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Sep 7, 2016 4:11 PM CST
|Baja, I love keeping track of your Dudleya photos. How is your planting project coming along.|
Sep 7, 2016 8:25 PM CST
|Glad you're enjoying them. We put a line of green Dudleyas in the park in the spring, including a 4-headed one that I induced to branch by coring. The squirrels have been snacking on them and a powdery plant we put in the same time. As long as they make it to when the rain starts, they'll be okay.
About half the plants I was trying to propagate have been attacked by mealy bugs. Kind of a late summer thing but it's ugly this year.
Looking forward to getting some rain and washing those plants clean. For now I am blasting the bugs out with soap water.
Sep 8, 2016 10:12 AM CST
|Can you explain what coring is?
Your park planting is going to be wonderful. Just wish I could view it in person.
I particularly like the coloring of Dudleya in the third photo. Very much like the one I have from Bandon Beach, Oregon.
I'll try to get photos this afternoon when I get home from work.
Our rains have returned sporadically, but is such a relief from the heat and drought we had during July and August. The plants are much happier now. Hope you rains arrive soon.
Sep 8, 2016 11:23 AM CST
|When one of these plants loses its growth point (to bugs, to herbivores, to my knife) it is quite likely to branch. Here is an example of one of the white finger types after its two growth points were wiped out by mealy bugs.
And here is a picture from habitat showing what looks like the same thing. These plants are tasty to all manner of mammals here (probably for the water, and probably because they lack spines).
Some pictures here to illustrate the coring process, which is how I forced branching on a plant which would not do so otherwise... this is a propagation trick to make more plants from cuttings, when they might not be easily available from seed.
I started by removing the growth point from the center of my biggest plant in January 2015. Its immediate response was to flower from every available pore (second pic). I removed those inflorescences ASAP and then the head grew back. So then I realized I had to dig deeper, and I gouged another half inch deeper into the center. You would be surprised how deep down the actual core of the plant is in the main stem.
What resulted was a crazy explosion of new heads, some of which were squeezed out, a couple maybe lost to mealy bugs. In the end the four heads in the last picture survived.
As a technical matter, it's probably a good idea to point out that coring one of these plants tends to leave a cavity in the center, which presents a serious risk of rot whenever it might be filled by water. Since these plants are winter growers I did the coring then, which meant I had to move the plant under cover (or move some cover to the plant) during our winter rains. Otherwise I am fairly sure it would have perished. Once it's healed and the new heads are big enough to squeeze together, the risk goes way down.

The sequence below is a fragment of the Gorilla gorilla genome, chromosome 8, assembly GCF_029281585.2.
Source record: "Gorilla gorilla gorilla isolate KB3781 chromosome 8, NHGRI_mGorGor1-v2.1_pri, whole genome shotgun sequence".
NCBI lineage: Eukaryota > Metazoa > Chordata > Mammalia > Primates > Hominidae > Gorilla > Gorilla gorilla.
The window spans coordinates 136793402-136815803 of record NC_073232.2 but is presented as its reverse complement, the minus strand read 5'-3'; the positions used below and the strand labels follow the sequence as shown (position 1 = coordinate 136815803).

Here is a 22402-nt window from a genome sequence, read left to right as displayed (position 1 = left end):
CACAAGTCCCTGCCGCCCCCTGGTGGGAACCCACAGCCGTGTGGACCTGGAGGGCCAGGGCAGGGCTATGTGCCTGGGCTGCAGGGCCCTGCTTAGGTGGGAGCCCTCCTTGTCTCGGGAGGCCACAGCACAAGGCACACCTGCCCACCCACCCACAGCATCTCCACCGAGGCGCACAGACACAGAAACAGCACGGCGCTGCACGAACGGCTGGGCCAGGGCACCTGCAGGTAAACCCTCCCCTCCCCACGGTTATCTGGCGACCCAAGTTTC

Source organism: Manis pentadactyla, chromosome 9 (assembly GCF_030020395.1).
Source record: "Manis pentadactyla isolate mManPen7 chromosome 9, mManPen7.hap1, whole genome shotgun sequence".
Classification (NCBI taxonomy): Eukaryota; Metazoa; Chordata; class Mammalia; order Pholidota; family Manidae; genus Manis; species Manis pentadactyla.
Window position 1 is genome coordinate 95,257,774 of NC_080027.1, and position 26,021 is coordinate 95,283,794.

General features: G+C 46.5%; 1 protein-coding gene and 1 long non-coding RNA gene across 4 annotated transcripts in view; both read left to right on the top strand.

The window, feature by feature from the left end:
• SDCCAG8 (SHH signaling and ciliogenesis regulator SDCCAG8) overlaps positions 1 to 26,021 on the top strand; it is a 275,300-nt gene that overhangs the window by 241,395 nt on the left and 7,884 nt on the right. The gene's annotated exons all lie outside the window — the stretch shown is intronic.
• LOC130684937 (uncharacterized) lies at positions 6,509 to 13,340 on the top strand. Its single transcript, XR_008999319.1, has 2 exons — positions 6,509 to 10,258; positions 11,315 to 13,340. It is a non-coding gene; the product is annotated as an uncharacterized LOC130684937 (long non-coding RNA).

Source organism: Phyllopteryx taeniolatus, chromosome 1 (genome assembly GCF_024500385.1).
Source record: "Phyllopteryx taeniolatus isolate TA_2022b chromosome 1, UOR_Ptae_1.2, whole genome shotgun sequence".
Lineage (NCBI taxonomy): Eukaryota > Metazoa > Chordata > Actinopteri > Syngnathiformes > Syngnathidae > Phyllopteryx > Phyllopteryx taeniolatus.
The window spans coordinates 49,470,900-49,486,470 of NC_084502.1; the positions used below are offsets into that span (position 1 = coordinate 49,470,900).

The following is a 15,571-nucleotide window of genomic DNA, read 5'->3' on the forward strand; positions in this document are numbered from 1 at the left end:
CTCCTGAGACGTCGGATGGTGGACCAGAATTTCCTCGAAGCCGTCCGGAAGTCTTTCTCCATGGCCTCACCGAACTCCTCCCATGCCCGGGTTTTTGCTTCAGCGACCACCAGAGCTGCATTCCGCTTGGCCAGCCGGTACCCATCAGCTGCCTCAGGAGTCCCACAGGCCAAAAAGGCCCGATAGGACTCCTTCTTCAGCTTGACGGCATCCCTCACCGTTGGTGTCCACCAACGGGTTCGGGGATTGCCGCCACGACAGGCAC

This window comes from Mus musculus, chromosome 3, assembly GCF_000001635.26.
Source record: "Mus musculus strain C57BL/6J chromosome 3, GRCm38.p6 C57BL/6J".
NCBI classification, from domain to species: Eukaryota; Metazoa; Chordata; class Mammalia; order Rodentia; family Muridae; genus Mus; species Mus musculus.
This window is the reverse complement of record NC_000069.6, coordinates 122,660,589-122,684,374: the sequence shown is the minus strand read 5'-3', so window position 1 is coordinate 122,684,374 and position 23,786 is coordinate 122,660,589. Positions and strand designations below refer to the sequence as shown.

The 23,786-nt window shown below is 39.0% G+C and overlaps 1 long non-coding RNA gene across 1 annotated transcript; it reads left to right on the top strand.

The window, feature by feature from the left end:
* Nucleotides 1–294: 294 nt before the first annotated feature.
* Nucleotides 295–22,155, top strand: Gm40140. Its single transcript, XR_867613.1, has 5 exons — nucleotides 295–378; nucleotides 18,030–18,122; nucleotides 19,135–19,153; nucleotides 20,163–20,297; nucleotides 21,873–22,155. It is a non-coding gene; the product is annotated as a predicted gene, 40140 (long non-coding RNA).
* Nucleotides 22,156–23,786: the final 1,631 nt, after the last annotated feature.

I am very curious to see your Dudleya pictures. The northern plants are pretty, especially when they flower.
Sep 8, 2016 6:05 PM CST
|Great photos and helpful information. Thank you for the explanation on coring. It is what we do to a sempervivum rosette that is starting to bloom. Many times it will force it to make new offsets. |
I just came in from taking a photo of my Dudleya farinosa. It has made it through an entire year out in the garden.
Sep 8, 2016 9:27 PM CST
|That's a keeper! Pretty amazing they can thrive in zone 8b. I guess that's only about one click away from what they normally experience in habitat. I'm from Oregon but never saw the Dudleyas there. They don't get that far up the coast, do they?|
The farinosas here were ravaged by mealies but here are photos from the spring. Those yellow cup-like flowers are really excellent.
Sep 8, 2016 11:19 PM CST
|Beautiful photos Baja.|
I got this from Bandon Beach, Oregon last summer. They have gone through one winter here, but it was very mild. I have one on the covered deck in a container, and the above photo was planted out in the raised bed last summer.
This is about 20 feet above my head to the lowest clump.
Here they are growing with Sedum spathulifolium.
Where in Oregon did you live?
Sep 9, 2016 8:33 PM CST
|Portlandia, for a while. Never got more than about a third of the way down the coast. The rainforest along the coast range was always a magical place for me, like full of life (where it wasn't all cut down).|
The Dudleyas here love places like the ones in your pictures where they can colonize a rocky cliff (or highway cut) and they don't seem to have much competition. I suspect they get a lot of their water from the air. The growth rate in nature must be a tiny fraction of what we observe in cultivation.
Sep 9, 2016 10:08 PM CST
|The ocean air waters them on the coastline. |
I have found several places where different Sedum spathulafolium grow, and some other native sedum. Both on the coast and in the Cascade Mountains.
Oct 1, 2016 10:15 PM CST
|Well, for what it's worth here's a couple of fall sacrifices on their way to becoming new plants. The second one is an island endemic from the Coronado Islands off the coast to the north of here. I gave away almost half of that second batch because, well, everybody loves native plants. |
Here's mom for #2 in February.
Oct 1, 2016 10:36 PM CST
|What beautiful, healthy cutting. You sure have a green thumb.|
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